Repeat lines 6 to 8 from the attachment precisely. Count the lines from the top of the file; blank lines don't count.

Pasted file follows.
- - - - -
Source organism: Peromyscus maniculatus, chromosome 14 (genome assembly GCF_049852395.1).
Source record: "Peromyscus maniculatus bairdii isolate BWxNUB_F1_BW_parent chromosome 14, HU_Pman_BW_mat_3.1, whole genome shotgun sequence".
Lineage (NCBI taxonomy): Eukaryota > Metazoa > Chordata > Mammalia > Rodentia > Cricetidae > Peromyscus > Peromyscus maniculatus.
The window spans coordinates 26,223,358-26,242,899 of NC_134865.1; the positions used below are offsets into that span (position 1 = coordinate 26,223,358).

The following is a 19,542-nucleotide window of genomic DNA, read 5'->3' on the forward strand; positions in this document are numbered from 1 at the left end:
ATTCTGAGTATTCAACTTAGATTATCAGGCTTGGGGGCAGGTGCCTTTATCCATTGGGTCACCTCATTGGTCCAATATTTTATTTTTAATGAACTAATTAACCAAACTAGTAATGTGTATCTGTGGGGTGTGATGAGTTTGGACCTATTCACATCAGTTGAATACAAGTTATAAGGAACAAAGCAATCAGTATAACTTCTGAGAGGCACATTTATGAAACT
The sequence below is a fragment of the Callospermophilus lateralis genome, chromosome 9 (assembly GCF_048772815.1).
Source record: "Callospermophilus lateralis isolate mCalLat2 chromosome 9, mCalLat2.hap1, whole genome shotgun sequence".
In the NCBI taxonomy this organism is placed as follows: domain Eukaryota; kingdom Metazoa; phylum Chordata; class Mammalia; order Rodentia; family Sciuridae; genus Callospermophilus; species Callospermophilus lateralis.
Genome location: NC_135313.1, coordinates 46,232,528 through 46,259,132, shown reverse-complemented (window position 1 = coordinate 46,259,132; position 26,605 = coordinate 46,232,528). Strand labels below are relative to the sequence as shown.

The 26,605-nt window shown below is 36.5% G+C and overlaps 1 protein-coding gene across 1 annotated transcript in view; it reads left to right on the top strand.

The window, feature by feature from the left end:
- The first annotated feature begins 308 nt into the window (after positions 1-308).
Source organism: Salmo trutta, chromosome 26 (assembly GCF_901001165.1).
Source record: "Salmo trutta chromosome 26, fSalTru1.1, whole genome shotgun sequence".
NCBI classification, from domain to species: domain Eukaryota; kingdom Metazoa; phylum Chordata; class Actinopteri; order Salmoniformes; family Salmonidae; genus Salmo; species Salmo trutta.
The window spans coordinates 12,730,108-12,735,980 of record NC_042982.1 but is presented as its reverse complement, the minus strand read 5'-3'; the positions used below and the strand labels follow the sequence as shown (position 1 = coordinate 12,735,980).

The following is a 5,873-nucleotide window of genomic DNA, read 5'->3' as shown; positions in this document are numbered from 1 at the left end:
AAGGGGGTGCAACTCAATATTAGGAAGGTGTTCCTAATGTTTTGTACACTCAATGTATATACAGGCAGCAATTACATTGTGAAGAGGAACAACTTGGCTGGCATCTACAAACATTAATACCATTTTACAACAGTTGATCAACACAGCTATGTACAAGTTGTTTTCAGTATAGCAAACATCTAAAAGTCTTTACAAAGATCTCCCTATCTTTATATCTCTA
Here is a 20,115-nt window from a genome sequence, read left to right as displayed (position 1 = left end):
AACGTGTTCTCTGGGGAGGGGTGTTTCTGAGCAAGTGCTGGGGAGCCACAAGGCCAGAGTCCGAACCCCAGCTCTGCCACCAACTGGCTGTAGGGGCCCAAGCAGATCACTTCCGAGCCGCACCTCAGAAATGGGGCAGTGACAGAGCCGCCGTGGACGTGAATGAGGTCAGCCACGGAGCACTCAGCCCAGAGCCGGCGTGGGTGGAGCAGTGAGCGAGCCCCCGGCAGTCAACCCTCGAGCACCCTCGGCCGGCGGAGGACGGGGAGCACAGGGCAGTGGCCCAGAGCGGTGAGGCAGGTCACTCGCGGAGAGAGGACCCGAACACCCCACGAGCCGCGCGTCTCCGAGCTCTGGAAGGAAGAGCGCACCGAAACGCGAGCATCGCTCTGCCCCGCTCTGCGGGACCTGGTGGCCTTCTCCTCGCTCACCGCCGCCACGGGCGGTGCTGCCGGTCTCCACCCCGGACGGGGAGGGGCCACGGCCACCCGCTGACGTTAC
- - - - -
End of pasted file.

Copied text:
ATTCTGAGTATTCAACTTAGATTATCAGGCTTGGGGGCAGGTGCCTTTATCCATTGGGTCACCTCATTGGTCCAATATTTTATTTTTAATGAACTAATTAACCAAACTAGTAATGTGTATCTGTGGGGTGTGATGAGTTTGGACCTATTCACATCAGTTGAATACAAGTTATAAGGAACAAAGCAATCAGTATAACTTCTGAGAGGCACATTTATGAAACT
The sequence below is a fragment of the Callospermophilus lateralis genome, chromosome 9 (assembly GCF_048772815.1).
Source record: "Callospermophilus lateralis isolate mCalLat2 chromosome 9, mCalLat2.hap1, whole genome shotgun sequence".